he curious irony of the “far out” is that it’s often as much about the innate as it is about the truly alien. Of course, that’s the kind of mindfuck non-sense Excepter trades in. Employing analog drones, snatches of quasi-industrial beat fractals, long stretches of steaming silences, and forming like fields of disparate bubbles and gargles slowly melding together, Excepter is the sound of cave paintings being made with laser beams, or the photographic negative of a beach, a dream at some slick midnight.
There’s a nagging sense in their music of some mysterious event transpiring, but an event whose evasive reasoning is an endless smoke-and-mirrors show, some stuttering magic you weren’t meant to decipher. The point and play, then, is to burrow into the band’s shtick and hang on like a tick in fur: while you don’t know exactly where you are, you can still appreciate being there.
I’m tickled to wank academic and invoke Freud’s “The Uncanny,” an essay regarding the idea of the deeply familiar masquerading as the unfamiliar (in one instance, a doppelganger is both an assurance of immortality and some weird siren that you have ceased to exist, whoa). Of course, I wouldn’t drag it in to their primordial ooze/cosmic slop if they didn’t do it themselves. Throne’s four tracks—“Jrone (Three),” “Jrone (Two),” “The Heart”, and “(The Ass)”—suggests movement through a human body recast as an otherworldly void. Start somewhere other than the beginning, take one step back, move to the metaphorical core, and then head for the “exit.” “(The Ass)” is heralded by a trip into digital waste, scrawling undulations of nasty computer noise eventually smoothed out into a growing ambience, until the sounds of wind and birds emerge clearly. “I must have come from somewhere,” you think. If the first five minutes of faux-séance incantations, soft-sizzle synth drones and echoing bells didn’t drive you to the stop button, that’s where the Excepter riddle begins. The metaphor or suggestion of the body is disorienting, but there is something hauntingly natural about the way the album evolves; it nags you to return but rarely offers a glimpse of an answer.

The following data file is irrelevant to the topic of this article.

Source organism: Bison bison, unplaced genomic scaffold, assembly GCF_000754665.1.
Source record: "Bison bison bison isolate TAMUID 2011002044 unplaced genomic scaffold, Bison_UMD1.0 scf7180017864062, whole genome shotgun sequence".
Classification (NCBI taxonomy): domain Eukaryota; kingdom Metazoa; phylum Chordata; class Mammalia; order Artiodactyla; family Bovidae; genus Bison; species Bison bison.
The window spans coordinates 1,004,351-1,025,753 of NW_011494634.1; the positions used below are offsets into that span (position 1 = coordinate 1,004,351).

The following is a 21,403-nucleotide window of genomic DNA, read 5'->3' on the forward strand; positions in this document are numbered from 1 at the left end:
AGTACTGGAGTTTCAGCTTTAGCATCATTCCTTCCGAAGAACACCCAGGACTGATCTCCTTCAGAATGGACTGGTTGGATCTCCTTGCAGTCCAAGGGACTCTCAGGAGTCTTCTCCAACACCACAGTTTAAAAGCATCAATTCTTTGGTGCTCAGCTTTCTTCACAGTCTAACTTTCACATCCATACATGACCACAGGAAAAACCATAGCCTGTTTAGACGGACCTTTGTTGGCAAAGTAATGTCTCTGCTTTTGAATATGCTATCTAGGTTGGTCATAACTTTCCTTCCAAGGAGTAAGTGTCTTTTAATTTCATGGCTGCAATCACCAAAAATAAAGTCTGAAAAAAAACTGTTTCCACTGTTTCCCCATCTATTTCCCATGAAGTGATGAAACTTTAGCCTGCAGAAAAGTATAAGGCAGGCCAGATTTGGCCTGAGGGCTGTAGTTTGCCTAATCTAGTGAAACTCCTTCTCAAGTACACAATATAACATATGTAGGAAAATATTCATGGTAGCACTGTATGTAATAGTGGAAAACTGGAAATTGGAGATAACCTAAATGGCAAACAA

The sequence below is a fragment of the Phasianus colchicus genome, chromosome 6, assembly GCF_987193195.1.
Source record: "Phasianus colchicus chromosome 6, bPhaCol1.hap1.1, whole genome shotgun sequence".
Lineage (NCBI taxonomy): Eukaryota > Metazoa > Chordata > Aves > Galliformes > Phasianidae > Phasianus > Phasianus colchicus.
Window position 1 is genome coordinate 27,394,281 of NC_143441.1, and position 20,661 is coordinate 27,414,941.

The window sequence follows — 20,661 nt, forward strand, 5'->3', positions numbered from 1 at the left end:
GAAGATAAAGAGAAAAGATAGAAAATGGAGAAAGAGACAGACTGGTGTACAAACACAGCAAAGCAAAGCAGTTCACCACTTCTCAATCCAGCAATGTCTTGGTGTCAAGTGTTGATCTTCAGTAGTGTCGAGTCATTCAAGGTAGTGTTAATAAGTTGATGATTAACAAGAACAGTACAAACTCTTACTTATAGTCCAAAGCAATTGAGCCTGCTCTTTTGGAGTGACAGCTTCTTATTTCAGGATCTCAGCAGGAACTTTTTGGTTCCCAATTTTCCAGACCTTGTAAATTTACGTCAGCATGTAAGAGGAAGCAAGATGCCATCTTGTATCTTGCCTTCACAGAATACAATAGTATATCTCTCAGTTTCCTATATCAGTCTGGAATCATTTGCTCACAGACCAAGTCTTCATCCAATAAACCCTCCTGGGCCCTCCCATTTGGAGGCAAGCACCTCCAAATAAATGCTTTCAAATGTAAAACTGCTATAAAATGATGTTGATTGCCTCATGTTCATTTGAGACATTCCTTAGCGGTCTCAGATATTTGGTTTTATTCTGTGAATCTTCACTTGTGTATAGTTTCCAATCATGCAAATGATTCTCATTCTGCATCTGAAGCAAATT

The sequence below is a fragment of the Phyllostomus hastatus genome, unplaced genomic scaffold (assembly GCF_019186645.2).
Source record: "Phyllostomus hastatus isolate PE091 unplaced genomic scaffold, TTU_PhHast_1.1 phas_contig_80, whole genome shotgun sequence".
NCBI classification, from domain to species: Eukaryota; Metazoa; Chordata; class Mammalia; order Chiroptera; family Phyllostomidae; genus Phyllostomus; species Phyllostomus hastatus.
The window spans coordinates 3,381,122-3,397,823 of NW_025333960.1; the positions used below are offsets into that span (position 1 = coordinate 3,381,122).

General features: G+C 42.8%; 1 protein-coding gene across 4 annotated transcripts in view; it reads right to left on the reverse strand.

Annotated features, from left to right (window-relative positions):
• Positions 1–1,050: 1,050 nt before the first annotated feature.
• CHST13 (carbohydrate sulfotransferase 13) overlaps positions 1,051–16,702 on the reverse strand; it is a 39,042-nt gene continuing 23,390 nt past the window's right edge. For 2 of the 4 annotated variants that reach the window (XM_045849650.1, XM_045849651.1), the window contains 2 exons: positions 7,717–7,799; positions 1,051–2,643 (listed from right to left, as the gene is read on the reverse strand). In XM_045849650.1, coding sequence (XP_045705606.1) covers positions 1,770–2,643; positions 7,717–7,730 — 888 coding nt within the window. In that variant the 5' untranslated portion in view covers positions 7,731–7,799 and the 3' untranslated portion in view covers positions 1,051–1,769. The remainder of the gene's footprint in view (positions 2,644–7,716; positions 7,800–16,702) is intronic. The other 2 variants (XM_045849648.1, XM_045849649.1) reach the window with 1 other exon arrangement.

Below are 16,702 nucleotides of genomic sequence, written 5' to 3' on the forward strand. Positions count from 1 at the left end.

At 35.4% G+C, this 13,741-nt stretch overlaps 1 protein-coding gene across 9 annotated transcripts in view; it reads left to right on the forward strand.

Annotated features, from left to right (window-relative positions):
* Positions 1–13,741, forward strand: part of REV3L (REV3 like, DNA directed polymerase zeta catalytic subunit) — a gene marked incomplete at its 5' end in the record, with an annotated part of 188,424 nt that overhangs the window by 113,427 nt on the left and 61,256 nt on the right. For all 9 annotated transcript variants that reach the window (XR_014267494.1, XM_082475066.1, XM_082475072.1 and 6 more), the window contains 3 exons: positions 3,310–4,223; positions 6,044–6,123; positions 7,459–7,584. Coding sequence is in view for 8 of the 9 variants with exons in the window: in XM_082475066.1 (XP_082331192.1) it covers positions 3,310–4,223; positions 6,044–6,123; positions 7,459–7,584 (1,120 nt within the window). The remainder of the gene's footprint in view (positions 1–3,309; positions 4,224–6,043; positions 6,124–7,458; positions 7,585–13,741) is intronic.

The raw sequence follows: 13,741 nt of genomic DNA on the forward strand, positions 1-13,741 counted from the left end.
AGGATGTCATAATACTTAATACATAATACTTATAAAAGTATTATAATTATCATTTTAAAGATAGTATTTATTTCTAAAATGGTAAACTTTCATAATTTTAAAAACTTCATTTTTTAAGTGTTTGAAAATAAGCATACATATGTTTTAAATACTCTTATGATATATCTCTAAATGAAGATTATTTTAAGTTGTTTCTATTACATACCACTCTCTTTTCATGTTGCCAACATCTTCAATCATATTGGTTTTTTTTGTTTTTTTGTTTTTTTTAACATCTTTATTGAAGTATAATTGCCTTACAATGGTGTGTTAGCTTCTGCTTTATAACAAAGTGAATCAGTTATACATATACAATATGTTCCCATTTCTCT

What one can feel in Throne is the sensation of watching a picture; over time, you realize that in fact the picture wasn’t what you had originally assumed, but something completely different, only out-of-focus. And Throne doesn’t ever really focus, it only moves through a series of blurry moments. Truly psychedelic, the effect of the constant act of focusing is to corner you in the present moment, however inscrutable. Peaks and plateaus only really click as they morph into something else. Bridges turn out to be ladders, windows turn into doors—the music never truly arrives or makes a point. The opening gambit of “Jrone (Three)” is the one line that could possibly sum up Throne’s irreducible process/key locked inside its own safe vibe: “It’s not a simple formula, it only is mine.”
Throne’s glaring drawback is that it asks a lot of a listener (after dispensing with any pretensions about the frequent bullshitting of the genre itself)—it’s a blueprint, not a house. Plenty of people think using psychedelics is dangerous and pointless. Plenty of people think that the beauty of the subconscious is that it’s constantly under the functioning level of the ego, running on autopilot, so why the hell should we bother to worry about it? They’re entitled. Throne works if you let it. Excepter is experiential, that’s their burden and their distinction. If you prefer walking in grid streets in broad daylight to the desert at night, don’t bother. Throne follows its own clock. When you want it, it’s there, a throbbing oddity all its own.